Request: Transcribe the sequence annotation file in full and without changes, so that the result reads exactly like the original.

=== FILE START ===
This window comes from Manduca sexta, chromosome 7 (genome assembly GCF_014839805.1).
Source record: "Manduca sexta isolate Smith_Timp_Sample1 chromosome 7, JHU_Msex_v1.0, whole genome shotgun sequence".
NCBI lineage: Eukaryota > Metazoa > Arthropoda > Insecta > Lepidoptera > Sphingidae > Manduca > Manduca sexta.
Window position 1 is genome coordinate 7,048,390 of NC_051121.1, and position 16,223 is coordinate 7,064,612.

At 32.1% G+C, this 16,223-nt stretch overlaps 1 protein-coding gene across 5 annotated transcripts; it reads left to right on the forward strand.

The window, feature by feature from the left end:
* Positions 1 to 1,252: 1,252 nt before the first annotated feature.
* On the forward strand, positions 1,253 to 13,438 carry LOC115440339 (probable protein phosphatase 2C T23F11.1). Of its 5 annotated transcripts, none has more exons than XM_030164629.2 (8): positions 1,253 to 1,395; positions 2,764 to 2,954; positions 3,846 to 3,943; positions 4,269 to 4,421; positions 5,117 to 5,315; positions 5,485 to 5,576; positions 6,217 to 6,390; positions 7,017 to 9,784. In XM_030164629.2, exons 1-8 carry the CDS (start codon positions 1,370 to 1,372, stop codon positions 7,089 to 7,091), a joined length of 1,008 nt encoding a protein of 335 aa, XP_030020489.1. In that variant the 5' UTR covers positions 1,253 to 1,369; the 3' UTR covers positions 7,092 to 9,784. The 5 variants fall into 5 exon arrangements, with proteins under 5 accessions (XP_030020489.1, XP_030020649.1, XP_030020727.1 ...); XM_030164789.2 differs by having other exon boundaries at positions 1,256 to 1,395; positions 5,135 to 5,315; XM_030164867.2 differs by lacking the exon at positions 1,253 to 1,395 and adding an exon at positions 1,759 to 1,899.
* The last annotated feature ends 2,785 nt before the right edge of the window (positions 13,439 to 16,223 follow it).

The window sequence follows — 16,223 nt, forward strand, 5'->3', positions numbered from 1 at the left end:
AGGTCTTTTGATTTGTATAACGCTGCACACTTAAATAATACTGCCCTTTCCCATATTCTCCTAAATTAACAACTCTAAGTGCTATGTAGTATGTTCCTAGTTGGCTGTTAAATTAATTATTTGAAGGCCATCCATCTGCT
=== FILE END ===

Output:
This window comes from Manduca sexta, chromosome 7 (genome assembly GCF_014839805.1).
Source record: "Manduca sexta isolate Smith_Timp_Sample1 chromosome 7, JHU_Msex_v1.0, whole genome shotgun sequence".
NCBI lineage: Eukaryota > Metazoa > Arthropoda > Insecta > Lepidoptera > Sphingidae > Manduca > Manduca sexta.
Window position 1 is genome coordinate 7,048,390 of NC_051121.1, and position 16,223 is coordinate 7,064,612.

At 32.1% G+C, this 16,223-nt stretch overlaps 1 protein-coding gene across 5 annotated transcripts; it reads left to right on the forward strand.

The window, feature by feature from the left end:
* Positions 1 to 1,252: 1,252 nt before the first annotated feature.
* On the forward strand, positions 1,253 to 13,438 carry LOC115440339 (probable protein phosphatase 2C T23F11.1). Of its 5 annotated transcripts, none has more exons than XM_030164629.2 (8): positions 1,253 to 1,395; positions 2,764 to 2,954; positions 3,846 to 3,943; positions 4,269 to 4,421; positions 5,117 to 5,315; positions 5,485 to 5,576; positions 6,217 to 6,390; positions 7,017 to 9,784. In XM_030164629.2, exons 1-8 carry the CDS (start codon positions 1,370 to 1,372, stop codon positions 7,089 to 7,091), a joined length of 1,008 nt encoding a protein of 335 aa, XP_030020489.1. In that variant the 5' UTR covers positions 1,253 to 1,369; the 3' UTR covers positions 7,092 to 9,784. The 5 variants fall into 5 exon arrangements, with proteins under 5 accessions (XP_030020489.1, XP_030020649.1, XP_030020727.1 ...); XM_030164789.2 differs by having other exon boundaries at positions 1,256 to 1,395; positions 5,135 to 5,315; XM_030164867.2 differs by lacking the exon at positions 1,253 to 1,395 and adding an exon at positions 1,759 to 1,899.
* The last annotated feature ends 2,785 nt before the right edge of the window (positions 13,439 to 16,223 follow it).

The window sequence follows — 16,223 nt, forward strand, 5'->3', positions numbered from 1 at the left end:
AGGTCTTTTGATTTGTATAACGCTGCACACTTAAATAATACTGCCCTTTCCCATATTCTCCTAAATTAACAACTCTAAGTGCTATGTAGTATGTTCCTAGTTGGCTGTTAAATTAATTATTTGAAGGCCATCCATCTGCT